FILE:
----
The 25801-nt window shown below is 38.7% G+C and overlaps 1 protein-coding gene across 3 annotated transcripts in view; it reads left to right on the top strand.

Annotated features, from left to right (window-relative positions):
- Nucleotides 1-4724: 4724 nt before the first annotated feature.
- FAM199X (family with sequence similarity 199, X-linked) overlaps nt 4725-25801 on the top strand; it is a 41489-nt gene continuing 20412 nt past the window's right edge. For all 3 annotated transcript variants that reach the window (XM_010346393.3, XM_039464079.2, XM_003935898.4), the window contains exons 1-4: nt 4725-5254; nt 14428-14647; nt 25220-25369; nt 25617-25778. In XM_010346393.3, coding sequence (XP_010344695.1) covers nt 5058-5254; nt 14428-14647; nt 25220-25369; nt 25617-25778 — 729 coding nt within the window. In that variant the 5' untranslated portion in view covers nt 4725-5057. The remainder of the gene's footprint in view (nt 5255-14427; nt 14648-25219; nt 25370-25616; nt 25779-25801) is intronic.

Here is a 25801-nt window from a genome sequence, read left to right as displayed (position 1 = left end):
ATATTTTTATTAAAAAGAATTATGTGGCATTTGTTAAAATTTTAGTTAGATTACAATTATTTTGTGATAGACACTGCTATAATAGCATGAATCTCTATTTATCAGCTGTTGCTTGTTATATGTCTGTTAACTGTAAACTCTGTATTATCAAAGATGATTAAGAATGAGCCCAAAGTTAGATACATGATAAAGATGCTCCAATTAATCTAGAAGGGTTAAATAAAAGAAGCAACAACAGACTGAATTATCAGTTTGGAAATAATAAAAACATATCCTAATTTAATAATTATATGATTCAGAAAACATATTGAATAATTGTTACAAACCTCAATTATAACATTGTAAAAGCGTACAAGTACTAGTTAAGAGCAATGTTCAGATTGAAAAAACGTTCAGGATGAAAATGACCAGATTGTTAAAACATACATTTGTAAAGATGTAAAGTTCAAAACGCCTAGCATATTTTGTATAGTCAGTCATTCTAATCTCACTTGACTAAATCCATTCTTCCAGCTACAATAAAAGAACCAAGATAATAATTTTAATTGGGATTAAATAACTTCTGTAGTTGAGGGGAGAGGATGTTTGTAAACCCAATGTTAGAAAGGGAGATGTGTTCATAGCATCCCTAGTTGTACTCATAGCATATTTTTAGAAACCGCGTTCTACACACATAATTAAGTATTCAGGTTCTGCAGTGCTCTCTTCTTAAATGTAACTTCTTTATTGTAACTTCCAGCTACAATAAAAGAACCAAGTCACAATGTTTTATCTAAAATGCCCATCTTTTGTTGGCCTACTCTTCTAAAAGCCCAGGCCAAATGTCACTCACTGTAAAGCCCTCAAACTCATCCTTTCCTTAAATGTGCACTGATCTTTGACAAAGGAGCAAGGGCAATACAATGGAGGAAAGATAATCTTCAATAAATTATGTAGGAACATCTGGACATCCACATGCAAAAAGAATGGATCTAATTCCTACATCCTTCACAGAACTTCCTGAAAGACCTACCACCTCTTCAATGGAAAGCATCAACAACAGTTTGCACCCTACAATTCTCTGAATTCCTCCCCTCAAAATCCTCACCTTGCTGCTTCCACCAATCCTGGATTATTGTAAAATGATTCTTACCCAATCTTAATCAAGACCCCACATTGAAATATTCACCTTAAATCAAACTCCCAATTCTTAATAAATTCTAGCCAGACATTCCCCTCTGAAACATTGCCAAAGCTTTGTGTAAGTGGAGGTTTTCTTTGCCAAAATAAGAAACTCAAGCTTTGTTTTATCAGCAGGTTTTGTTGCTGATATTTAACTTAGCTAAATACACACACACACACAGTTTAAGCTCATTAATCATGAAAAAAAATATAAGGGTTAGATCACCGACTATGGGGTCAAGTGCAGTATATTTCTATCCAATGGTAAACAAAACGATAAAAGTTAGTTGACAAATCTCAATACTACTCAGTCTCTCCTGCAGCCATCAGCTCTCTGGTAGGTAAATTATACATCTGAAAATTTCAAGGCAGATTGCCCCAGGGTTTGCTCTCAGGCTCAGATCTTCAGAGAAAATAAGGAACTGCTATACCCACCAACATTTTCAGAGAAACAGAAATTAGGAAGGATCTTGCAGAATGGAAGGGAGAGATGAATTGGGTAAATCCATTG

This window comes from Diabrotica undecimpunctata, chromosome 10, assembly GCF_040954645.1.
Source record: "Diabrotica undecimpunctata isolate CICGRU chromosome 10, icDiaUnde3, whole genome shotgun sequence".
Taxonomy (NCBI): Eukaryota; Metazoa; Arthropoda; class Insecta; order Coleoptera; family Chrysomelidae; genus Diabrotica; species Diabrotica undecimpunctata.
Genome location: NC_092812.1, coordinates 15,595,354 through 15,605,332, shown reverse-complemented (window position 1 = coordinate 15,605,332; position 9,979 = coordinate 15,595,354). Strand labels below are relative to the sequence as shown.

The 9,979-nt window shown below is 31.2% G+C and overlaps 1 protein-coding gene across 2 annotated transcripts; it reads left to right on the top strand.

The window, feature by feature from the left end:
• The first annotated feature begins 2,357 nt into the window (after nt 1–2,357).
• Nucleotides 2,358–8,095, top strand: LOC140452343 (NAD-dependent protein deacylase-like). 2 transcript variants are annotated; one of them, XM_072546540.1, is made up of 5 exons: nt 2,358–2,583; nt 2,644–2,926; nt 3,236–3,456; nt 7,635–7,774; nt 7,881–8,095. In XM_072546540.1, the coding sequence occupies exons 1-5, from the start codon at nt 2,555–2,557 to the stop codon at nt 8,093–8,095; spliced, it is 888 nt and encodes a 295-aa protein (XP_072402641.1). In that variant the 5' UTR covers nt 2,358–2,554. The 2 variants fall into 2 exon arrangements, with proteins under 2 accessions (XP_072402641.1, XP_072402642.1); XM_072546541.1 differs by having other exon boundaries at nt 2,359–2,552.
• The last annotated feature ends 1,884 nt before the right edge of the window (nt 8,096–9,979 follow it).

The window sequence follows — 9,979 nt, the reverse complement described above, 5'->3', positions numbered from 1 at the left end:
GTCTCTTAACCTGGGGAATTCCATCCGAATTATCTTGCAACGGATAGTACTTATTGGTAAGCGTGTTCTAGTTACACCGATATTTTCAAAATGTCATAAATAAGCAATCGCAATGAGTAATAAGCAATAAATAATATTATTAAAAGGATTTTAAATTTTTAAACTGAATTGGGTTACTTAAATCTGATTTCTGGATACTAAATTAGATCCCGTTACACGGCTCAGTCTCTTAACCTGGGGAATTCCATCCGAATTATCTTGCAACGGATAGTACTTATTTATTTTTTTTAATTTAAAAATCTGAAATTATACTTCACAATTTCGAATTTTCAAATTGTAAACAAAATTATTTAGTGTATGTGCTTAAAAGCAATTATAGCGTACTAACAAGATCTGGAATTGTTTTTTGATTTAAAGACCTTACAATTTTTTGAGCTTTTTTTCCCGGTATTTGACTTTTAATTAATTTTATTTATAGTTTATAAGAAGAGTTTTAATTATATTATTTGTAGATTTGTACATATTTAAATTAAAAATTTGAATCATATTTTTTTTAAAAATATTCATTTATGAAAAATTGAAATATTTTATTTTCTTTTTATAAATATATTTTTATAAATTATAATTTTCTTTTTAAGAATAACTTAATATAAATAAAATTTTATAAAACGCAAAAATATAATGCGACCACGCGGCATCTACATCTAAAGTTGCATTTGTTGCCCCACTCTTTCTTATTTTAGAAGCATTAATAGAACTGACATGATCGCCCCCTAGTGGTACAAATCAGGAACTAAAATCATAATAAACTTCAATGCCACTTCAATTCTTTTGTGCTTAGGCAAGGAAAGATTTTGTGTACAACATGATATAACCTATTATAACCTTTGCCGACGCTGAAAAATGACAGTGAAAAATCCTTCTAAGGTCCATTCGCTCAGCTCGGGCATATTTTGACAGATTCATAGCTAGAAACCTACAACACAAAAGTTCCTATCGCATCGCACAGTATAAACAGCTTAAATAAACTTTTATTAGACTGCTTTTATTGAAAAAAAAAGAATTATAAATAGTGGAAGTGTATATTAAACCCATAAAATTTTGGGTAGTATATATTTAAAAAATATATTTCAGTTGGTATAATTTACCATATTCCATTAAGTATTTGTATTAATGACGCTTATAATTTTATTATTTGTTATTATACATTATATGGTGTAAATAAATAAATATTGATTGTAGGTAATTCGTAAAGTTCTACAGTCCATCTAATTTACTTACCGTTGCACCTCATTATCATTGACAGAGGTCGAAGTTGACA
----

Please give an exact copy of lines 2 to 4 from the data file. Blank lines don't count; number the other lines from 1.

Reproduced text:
Annotated features, from left to right (window-relative positions):
- Nucleotides 1-4724: 4724 nt before the first annotated feature.
- FAM199X (family with sequence similarity 199, X-linked) overlaps nt 4725-25801 on the top strand; it is a 41489-nt gene continuing 20412 nt past the window's right edge. For all 3 annotated transcript variants that reach the window (XM_010346393.3, XM_039464079.2, XM_003935898.4), the window contains exons 1-4: nt 4725-5254; nt 14428-14647; nt 25220-25369; nt 25617-25778. In XM_010346393.3, coding sequence (XP_010344695.1) covers nt 5058-5254; nt 14428-14647; nt 25220-25369; nt 25617-25778 — 729 coding nt within the window. In that variant the 5' untranslated portion in view covers nt 4725-5057. The remainder of the gene's footprint in view (nt 5255-14427; nt 14648-25219; nt 25370-25616; nt 25779-25801) is intronic.